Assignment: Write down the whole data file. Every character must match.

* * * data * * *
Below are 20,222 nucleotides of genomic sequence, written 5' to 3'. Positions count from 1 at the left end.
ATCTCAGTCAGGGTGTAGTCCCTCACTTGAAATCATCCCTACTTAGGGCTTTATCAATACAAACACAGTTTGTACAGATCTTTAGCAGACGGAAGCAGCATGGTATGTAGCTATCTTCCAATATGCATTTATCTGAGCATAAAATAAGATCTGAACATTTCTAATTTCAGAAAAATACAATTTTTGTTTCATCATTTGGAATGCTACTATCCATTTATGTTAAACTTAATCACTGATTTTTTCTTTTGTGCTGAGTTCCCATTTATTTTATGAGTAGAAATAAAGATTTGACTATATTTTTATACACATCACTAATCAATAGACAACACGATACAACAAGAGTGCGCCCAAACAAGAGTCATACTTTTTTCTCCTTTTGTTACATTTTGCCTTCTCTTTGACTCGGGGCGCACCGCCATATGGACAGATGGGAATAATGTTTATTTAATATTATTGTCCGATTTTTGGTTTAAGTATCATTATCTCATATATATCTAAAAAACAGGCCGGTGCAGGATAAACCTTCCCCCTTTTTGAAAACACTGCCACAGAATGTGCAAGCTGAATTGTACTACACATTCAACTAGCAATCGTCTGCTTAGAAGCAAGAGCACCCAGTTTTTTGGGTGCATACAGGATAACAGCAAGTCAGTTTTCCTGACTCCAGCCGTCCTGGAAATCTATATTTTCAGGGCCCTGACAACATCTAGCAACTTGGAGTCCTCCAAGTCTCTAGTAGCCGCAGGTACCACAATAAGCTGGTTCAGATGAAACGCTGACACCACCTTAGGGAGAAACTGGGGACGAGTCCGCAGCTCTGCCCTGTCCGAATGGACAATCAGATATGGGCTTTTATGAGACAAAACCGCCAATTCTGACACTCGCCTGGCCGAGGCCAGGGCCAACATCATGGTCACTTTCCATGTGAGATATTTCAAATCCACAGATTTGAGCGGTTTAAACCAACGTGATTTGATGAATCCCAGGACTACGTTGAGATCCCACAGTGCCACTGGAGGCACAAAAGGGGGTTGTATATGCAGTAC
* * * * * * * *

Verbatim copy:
Below are 20,222 nucleotides of genomic sequence, written 5' to 3'. Positions count from 1 at the left end.
ATCTCAGTCAGGGTGTAGTCCCTCACTTGAAATCATCCCTACTTAGGGCTTTATCAATACAAACACAGTTTGTACAGATCTTTAGCAGACGGAAGCAGCATGGTATGTAGCTATCTTCCAATATGCATTTATCTGAGCATAAAATAAGATCTGAACATTTCTAATTTCAGAAAAATACAATTTTTGTTTCATCATTTGGAATGCTACTATCCATTTATGTTAAACTTAATCACTGATTTTTTCTTTTGTGCTGAGTTCCCATTTATTTTATGAGTAGAAATAAAGATTTGACTATATTTTTATACACATCACTAATCAATAGACAACACGATACAACAAGAGTGCGCCCAAACAAGAGTCATACTTTTTTCTCCTTTTGTTACATTTTGCCTTCTCTTTGACTCGGGGCGCACCGCCATATGGACAGATGGGAATAATGTTTATTTAATATTATTGTCCGATTTTTGGTTTAAGTATCATTATCTCATATATATCTAAAAAACAGGCCGGTGCAGGATAAACCTTCCCCCTTTTTGAAAACACTGCCACAGAATGTGCAAGCTGAATTGTACTACACATTCAACTAGCAATCGTCTGCTTAGAAGCAAGAGCACCCAGTTTTTTGGGTGCATACAGGATAACAGCAAGTCAGTTTTCCTGACTCCAGCCGTCCTGGAAATCTATATTTTCAGGGCCCTGACAACATCTAGCAACTTGGAGTCCTCCAAGTCTCTAGTAGCCGCAGGTACCACAATAAGCTGGTTCAGATGAAACGCTGACACCACCTTAGGGAGAAACTGGGGACGAGTCCGCAGCTCTGCCCTGTCCGAATGGACAATCAGATATGGGCTTTTATGAGACAAAACCGCCAATTCTGACACTCGCCTGGCCGAGGCCAGGGCCAACATCATGGTCACTTTCCATGTGAGATATTTCAAATCCACAGATTTGAGCGGTTTAAACCAACGTGATTTGATGAATCCCAGGACTACGTTGAGATCCCACAGTGCCACTGGAGGCACAAAAGGGGGTTGTATATGCAGTAC